In the School of Social Sciences you will learn from scholars who are shaping the future of their fields. Our courses reflect both the core ideas of their disciplines and contemporary debates, theories and research.
In year one you will lay the foundations for later specialist study, taking a number of core modules and following a study skills programme designed to help you make the transition to higher education. In years two and three, you will be encouraged to study and learn more independently, giving you the opportunity to read more widely and to develop your own interests
Assessment methods vary from module to module but, across the degree scheme as a whole, you can expect a mixture of exams, essays, practical work, presentations, and individual and group projects. Depending on your degree scheme, you may also undertake a final year dissertation that will give you the opportunity to focus on one topic in depth and further develop your research and analytic skills.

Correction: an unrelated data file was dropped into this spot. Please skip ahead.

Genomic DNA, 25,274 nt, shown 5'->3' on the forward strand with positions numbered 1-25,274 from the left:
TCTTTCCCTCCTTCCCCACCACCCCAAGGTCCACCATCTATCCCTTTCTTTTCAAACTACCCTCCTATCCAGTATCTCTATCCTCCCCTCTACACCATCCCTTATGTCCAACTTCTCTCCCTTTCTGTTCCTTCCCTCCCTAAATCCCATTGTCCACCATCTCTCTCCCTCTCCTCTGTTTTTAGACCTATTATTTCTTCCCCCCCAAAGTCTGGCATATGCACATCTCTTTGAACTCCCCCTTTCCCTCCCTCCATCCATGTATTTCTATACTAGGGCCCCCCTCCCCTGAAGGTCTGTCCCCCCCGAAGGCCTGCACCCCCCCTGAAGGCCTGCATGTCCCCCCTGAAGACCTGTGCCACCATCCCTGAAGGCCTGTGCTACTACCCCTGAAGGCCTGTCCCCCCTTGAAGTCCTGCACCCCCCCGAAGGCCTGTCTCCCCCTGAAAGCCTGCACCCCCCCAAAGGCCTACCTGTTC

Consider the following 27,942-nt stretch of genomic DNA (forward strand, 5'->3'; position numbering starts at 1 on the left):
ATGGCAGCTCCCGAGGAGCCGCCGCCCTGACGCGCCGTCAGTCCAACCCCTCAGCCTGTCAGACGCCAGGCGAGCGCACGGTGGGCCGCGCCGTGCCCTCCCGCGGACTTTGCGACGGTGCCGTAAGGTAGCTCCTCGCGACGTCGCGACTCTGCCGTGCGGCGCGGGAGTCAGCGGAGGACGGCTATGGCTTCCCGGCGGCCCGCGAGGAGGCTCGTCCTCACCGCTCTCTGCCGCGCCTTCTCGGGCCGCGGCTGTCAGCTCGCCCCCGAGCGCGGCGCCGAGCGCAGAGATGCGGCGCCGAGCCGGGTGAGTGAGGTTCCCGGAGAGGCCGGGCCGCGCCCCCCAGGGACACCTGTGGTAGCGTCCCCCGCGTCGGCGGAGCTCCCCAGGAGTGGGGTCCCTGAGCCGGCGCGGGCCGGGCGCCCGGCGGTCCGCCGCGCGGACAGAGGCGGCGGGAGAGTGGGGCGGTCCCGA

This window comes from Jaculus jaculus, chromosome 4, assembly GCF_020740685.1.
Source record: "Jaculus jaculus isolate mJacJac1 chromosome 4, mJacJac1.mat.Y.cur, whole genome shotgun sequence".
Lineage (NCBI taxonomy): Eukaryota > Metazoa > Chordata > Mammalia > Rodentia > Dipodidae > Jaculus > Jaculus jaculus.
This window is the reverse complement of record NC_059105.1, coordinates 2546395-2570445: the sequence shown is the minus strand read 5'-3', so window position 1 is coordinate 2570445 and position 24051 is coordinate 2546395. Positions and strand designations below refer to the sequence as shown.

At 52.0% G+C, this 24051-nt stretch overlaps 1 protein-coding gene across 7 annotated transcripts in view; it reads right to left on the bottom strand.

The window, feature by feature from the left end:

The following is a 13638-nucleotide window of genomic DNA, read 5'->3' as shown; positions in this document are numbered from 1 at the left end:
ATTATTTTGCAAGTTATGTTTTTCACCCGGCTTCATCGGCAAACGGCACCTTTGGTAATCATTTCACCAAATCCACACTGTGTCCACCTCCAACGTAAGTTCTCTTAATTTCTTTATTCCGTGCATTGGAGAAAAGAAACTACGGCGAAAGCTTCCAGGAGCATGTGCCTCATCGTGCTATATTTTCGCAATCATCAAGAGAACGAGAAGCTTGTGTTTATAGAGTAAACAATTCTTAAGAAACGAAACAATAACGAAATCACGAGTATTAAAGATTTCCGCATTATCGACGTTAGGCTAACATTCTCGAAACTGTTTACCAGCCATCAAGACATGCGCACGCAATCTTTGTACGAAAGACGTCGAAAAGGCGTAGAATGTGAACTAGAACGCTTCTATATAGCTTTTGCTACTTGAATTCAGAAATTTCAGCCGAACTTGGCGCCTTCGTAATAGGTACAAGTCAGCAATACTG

As social science develops in response to the social world, so too our curriculum changes. Our students play an important role in these developments, with the Staff-Student Panel being consulted about major changes and all students completing module evaluations and an annual student survey.
In 2013/14, 95% of School of Social Science graduates who were available for work reported they were in employment and/or further study within six months of graduation.
Turning theory into practical application and providing experience of the working world are important facets of preparing our graduates for life outside of education.
We encourage our students to think about life beyond University from day one, offering modules and support to give you a competitive advantage on graduating.